As a young ceramic artist living in San Francisco in the '90s, Ellen Blakeley often found herself driving past bus shelters that had been blasted out the night before by vandals.
It was a familiar part of the urban landscape — shards of glass gathered at the curb like someone had dumped out the ice machine at a Motel 6. As a city dweller, your mission is to not step on it or drive over it until city maintenance crews can clean it up.
But on one particular morning Blakeley, driving through the Avenues, was compelled to stop. Her daughter, then 4, was asleep in her car seat when the artist and single mom pulled up.
"All I really thought about was that I was looking at this beautiful material that someone was just going to throw away," remembered Blakeley, who has both a bachelor's and a master's degree in fine art from Mills College. "It had been shot out and it was all over the ground."
She scooped up the clear particles with no particular project in mind and brought them home. It wasn't until several nights later, in the quiet hours after her daughter was asleep and she was free to create, that the brainstorm struck.
Unlike ceramic, the glass had no color, no particularly compelling properties. But it could serve as a window to something intriguing and beautiful underneath.
She began gluing pieces of broken glass to a colored surface. The result was a striking and completely unique three-dimensional water effect.
She excitedly ran to her roommate's room, knocked urgently on the door and announced, "I think I've invented something!"
Some 16 years later, Ellen Blakeley's invention, dramatic mosaic tiles made from reclaimed tempered glass placed over jeweled backdrops and a collage of objects from leaves to lace, are sold in high-end showrooms in 10 states and Canada. The bulk of her work serves the sophisticated tastes of Manhattan, and has been applied everywhere from backsplashes and countertops to floors and fireplaces.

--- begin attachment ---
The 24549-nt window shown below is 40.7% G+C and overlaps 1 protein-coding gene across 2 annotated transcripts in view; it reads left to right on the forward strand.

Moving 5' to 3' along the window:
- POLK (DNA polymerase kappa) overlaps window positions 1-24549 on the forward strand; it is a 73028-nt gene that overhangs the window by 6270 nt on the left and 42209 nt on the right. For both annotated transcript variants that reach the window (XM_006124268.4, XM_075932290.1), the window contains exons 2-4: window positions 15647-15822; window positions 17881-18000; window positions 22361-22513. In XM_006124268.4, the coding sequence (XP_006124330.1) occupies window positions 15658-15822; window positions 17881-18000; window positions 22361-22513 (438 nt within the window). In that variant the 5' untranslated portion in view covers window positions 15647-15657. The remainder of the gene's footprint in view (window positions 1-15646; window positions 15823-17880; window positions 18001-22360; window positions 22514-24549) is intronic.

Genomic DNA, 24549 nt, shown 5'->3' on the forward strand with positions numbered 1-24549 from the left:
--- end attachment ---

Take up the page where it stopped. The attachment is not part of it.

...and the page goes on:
In Blakeley's own home in the far reaches of West Santa Rosa, her kitchen is electric with a deep red she dubs "true blood." Her fireplace is a subtle, sage green. Step into her bathroom, however, and it's like opening a pirate's chest of jewels on the bottom of the ocean, an unbroken floor of turquoises and greens.
While it is glass, it is industrial-strength, tempered glass. You could tap-dance on a floor of it without leaving a chip. Before it leaves her Santa Rosa garage studio, where she and a fluid crew of eight fill custom orders, Blakeley makes sure each glass tile is so smooth a baby could safely crawl over the surface.
"What she does incredibly well is to combine reflection and refraction with color and concept. The glass reflects light but there is a refraction with what is underneath," said Nancy Mills Pipgrass of Santa Rosa, co-publisher and editor of the magazine, "Mosaic Art Now" and past president of the American Mosaic Artists association.
"From the elements she uses to the paint, she just has a way with color and composition. You can stare at them forever and find something new every time you do."
The magazine recently staged a competition that drew entries from 301 artists in 26 countries and curated by Scott Shields, chief curator of the Crocker Art Museum in Sacramento .